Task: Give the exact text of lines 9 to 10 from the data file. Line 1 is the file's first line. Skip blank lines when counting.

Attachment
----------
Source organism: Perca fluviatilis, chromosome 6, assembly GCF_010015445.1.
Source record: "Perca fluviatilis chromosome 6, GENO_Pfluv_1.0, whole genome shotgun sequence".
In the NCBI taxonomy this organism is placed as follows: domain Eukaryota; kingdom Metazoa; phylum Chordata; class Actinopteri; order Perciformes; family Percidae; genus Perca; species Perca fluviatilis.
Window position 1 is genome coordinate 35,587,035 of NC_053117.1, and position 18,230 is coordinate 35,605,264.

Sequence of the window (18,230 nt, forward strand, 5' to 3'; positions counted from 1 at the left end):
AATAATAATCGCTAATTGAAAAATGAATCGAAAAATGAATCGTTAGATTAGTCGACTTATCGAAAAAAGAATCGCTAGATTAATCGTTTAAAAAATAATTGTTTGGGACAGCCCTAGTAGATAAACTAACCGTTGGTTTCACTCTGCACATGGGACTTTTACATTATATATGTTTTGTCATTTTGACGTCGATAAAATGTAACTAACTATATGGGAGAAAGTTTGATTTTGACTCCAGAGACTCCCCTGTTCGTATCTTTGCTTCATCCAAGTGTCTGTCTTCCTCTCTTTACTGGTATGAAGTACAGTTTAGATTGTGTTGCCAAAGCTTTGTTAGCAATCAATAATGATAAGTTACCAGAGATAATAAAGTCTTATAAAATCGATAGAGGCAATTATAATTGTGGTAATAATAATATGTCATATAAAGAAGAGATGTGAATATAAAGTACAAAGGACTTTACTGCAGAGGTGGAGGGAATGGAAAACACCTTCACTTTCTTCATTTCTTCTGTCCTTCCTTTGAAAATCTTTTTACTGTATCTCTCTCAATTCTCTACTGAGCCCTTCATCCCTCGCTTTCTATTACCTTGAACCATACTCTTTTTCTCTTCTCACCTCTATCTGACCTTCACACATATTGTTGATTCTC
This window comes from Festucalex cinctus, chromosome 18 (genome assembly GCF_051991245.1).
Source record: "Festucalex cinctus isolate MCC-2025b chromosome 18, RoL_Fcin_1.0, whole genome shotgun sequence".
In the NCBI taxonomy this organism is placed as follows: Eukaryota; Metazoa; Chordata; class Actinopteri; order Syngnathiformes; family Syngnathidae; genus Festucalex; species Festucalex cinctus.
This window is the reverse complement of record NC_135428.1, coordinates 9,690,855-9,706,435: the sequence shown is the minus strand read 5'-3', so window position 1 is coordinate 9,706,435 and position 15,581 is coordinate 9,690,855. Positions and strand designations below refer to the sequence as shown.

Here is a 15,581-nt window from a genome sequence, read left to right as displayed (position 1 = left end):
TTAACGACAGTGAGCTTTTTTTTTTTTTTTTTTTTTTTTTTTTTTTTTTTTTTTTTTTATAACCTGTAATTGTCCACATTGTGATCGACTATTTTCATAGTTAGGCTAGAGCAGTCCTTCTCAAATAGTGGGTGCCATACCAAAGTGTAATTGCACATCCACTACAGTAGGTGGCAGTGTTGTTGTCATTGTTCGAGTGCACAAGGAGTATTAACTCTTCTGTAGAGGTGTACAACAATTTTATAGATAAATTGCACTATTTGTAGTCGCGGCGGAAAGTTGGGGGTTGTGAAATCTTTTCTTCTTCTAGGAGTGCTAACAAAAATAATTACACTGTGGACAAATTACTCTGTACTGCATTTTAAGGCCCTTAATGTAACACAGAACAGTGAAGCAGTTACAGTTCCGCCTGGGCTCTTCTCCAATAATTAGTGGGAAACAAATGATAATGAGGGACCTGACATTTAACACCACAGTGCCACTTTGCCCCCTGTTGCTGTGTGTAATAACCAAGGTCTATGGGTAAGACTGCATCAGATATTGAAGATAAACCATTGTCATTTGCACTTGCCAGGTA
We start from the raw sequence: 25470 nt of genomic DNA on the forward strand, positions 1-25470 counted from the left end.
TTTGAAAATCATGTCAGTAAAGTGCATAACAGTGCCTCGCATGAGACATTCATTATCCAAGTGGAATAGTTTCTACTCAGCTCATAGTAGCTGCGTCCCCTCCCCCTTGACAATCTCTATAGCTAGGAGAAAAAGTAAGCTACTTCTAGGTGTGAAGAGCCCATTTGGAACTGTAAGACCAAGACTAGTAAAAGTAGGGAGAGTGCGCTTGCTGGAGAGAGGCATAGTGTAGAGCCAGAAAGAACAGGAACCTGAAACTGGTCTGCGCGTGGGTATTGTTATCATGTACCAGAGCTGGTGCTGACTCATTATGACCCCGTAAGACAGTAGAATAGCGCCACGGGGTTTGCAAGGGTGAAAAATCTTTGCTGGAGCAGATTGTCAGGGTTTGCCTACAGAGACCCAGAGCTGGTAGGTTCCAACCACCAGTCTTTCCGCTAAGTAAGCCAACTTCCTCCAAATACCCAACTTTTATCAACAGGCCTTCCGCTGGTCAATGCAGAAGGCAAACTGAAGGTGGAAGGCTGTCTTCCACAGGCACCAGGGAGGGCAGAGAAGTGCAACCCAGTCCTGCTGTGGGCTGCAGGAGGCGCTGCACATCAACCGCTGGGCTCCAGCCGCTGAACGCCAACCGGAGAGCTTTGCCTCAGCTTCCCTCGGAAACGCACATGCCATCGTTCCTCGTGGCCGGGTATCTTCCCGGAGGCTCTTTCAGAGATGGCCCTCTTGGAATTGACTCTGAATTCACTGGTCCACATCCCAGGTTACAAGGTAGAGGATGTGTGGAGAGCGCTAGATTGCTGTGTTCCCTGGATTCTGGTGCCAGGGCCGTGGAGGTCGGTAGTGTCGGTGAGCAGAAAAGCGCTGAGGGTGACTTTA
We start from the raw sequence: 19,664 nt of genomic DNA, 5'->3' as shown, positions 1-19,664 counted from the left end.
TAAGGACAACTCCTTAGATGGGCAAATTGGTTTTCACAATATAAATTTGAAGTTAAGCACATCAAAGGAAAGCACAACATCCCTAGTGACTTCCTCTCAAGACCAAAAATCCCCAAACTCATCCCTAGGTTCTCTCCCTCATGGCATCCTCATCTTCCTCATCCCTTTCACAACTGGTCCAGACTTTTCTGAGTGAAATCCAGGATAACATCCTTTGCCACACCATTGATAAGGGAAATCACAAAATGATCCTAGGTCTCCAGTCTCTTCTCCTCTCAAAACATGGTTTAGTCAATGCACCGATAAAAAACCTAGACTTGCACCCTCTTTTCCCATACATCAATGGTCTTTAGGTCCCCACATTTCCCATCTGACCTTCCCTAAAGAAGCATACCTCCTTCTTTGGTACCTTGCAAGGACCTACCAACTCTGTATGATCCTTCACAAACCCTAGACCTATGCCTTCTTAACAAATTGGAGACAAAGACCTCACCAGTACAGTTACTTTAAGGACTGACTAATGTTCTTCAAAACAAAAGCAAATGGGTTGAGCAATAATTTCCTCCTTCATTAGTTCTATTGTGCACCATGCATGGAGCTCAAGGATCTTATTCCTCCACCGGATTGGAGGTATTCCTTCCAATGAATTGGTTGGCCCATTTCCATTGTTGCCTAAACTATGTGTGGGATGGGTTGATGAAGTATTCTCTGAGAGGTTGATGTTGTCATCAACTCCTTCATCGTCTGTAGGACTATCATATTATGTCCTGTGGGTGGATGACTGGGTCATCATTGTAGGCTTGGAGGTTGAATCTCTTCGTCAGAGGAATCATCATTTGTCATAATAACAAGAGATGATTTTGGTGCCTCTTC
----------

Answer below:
In the NCBI taxonomy this organism is placed as follows: Eukaryota; Metazoa; Chordata; class Actinopteri; order Syngnathiformes; family Syngnathidae; genus Festucalex; species Festucalex cinctus.
This window is the reverse complement of record NC_135428.1, coordinates 9,690,855-9,706,435: the sequence shown is the minus strand read 5'-3', so window position 1 is coordinate 9,706,435 and position 15,581 is coordinate 9,690,855. Positions and strand designations below refer to the sequence as shown.